As fans of women's sports know, the 37th anniversary of Title IX came and went last week with recognition from the White House, Women's Sports Foundation and women's sports advocates but with little mainstream media coverage.
Of course, the passing of the milestone for the law without wider celebration is disappointing -- but not surprising. Title IX still remains controversial, and myths about the law's impact on boys' and men's sports prevail -- especially among young people. Focus groups with teenagers and college students about Title IX, conducted by the Center for Sports Journalism, revealed that these young people shared their suspicion about the law through narratives in which boys and men were victims. Stories about opportunities stripped from male athletes -- whether based on "reality" or admittedly fabricated by participants -- were used to understand the law.
It was surprising to hear these narratives even from young women who have clearly benefited from the law. But these stories, which are simple tales that conform to gender norms, are powerful tools to tear down support for the law.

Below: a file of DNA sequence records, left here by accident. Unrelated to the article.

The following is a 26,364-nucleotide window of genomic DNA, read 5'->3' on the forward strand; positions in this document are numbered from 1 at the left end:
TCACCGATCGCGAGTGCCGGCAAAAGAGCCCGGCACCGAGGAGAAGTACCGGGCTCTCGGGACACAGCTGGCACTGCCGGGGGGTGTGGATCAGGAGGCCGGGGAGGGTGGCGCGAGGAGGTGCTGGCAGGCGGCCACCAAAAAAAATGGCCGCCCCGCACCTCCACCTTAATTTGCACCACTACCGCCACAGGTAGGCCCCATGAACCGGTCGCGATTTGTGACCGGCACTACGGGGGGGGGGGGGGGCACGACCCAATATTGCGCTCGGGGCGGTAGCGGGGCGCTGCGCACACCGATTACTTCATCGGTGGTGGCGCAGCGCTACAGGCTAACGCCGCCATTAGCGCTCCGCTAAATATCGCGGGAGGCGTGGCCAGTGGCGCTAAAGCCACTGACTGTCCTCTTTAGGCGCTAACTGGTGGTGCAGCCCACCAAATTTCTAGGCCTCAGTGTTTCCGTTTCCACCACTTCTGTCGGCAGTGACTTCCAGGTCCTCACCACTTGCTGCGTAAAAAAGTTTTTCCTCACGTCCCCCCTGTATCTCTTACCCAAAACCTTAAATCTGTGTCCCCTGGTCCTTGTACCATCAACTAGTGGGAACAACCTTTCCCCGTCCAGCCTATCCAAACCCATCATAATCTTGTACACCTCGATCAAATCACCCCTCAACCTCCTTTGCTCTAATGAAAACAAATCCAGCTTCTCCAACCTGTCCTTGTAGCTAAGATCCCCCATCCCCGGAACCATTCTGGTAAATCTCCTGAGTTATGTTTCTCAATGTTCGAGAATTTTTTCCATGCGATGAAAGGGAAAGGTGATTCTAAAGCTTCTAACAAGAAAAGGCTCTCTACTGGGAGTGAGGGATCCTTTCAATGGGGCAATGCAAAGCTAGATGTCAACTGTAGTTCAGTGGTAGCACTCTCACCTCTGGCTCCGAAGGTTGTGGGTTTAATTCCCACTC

The answer? We propose that sports feminists everywhere make a concerted effort to inject individual narratives of equality and access for girls and women into the Title IX debate. An example of these is found in the WSF video about Title IX -- but we also need them at lower levels, among middle-school and high school athletes, for instance. These "small stories" of equality and empowerment can -- over time -- change public discourse.